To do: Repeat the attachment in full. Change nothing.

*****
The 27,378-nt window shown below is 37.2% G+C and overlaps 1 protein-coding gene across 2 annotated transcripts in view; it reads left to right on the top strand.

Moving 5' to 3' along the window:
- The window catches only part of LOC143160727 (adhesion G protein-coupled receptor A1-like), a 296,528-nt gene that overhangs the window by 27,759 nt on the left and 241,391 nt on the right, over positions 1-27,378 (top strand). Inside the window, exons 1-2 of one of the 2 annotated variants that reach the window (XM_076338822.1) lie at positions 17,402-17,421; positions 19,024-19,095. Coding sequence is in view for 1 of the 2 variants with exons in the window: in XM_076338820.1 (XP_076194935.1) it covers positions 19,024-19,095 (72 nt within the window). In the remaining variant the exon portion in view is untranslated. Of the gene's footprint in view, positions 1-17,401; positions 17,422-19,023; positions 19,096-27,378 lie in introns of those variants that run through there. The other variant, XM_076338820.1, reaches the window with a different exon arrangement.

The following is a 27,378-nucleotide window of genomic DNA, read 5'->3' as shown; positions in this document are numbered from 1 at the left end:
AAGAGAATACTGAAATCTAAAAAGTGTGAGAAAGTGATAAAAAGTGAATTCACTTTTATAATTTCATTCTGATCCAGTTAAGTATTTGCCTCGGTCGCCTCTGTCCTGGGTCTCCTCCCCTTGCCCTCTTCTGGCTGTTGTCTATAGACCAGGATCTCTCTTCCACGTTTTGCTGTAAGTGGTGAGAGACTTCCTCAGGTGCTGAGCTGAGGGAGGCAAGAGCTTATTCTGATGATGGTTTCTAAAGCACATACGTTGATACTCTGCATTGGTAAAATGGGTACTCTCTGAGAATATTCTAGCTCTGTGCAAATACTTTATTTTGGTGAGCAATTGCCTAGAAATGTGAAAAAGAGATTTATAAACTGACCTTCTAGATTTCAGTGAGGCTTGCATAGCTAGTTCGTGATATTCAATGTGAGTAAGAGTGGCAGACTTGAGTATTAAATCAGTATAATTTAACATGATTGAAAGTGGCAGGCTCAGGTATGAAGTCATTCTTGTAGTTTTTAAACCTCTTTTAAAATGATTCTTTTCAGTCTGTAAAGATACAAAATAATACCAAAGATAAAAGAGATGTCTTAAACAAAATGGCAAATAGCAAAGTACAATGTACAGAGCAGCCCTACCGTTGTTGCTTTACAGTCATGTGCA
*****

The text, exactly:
The 27,378-nt window shown below is 37.2% G+C and overlaps 1 protein-coding gene across 2 annotated transcripts in view; it reads left to right on the top strand.

Moving 5' to 3' along the window:
- The window catches only part of LOC143160727 (adhesion G protein-coupled receptor A1-like), a 296,528-nt gene that overhangs the window by 27,759 nt on the left and 241,391 nt on the right, over positions 1-27,378 (top strand). Inside the window, exons 1-2 of one of the 2 annotated variants that reach the window (XM_076338822.1) lie at positions 17,402-17,421; positions 19,024-19,095. Coding sequence is in view for 1 of the 2 variants with exons in the window: in XM_076338820.1 (XP_076194935.1) it covers positions 19,024-19,095 (72 nt within the window). In the remaining variant the exon portion in view is untranslated. Of the gene's footprint in view, positions 1-17,401; positions 17,422-19,023; positions 19,096-27,378 lie in introns of those variants that run through there. The other variant, XM_076338820.1, reaches the window with a different exon arrangement.

The following is a 27,378-nucleotide window of genomic DNA, read 5'->3' as shown; positions in this document are numbered from 1 at the left end:
AAGAGAATACTGAAATCTAAAAAGTGTGAGAAAGTGATAAAAAGTGAATTCACTTTTATAATTTCATTCTGATCCAGTTAAGTATTTGCCTCGGTCGCCTCTGTCCTGGGTCTCCTCCCCTTGCCCTCTTCTGGCTGTTGTCTATAGACCAGGATCTCTCTTCCACGTTTTGCTGTAAGTGGTGAGAGACTTCCTCAGGTGCTGAGCTGAGGGAGGCAAGAGCTTATTCTGATGATGGTTTCTAAAGCACATACGTTGATACTCTGCATTGGTAAAATGGGTACTCTCTGAGAATATTCTAGCTCTGTGCAAATACTTTATTTTGGTGAGCAATTGCCTAGAAATGTGAAAAAGAGATTTATAAACTGACCTTCTAGATTTCAGTGAGGCTTGCATAGCTAGTTCGTGATATTCAATGTGAGTAAGAGTGGCAGACTTGAGTATTAAATCAGTATAATTTAACATGATTGAAAGTGGCAGGCTCAGGTATGAAGTCATTCTTGTAGTTTTTAAACCTCTTTTAAAATGATTCTTTTCAGTCTGTAAAGATACAAAATAATACCAAAGATAAAAGAGATGTCTTAAACAAAATGGCAAATAGCAAAGTACAATGTACAGAGCAGCCCTACCGTTGTTGCTTTACAGTCATGTGCA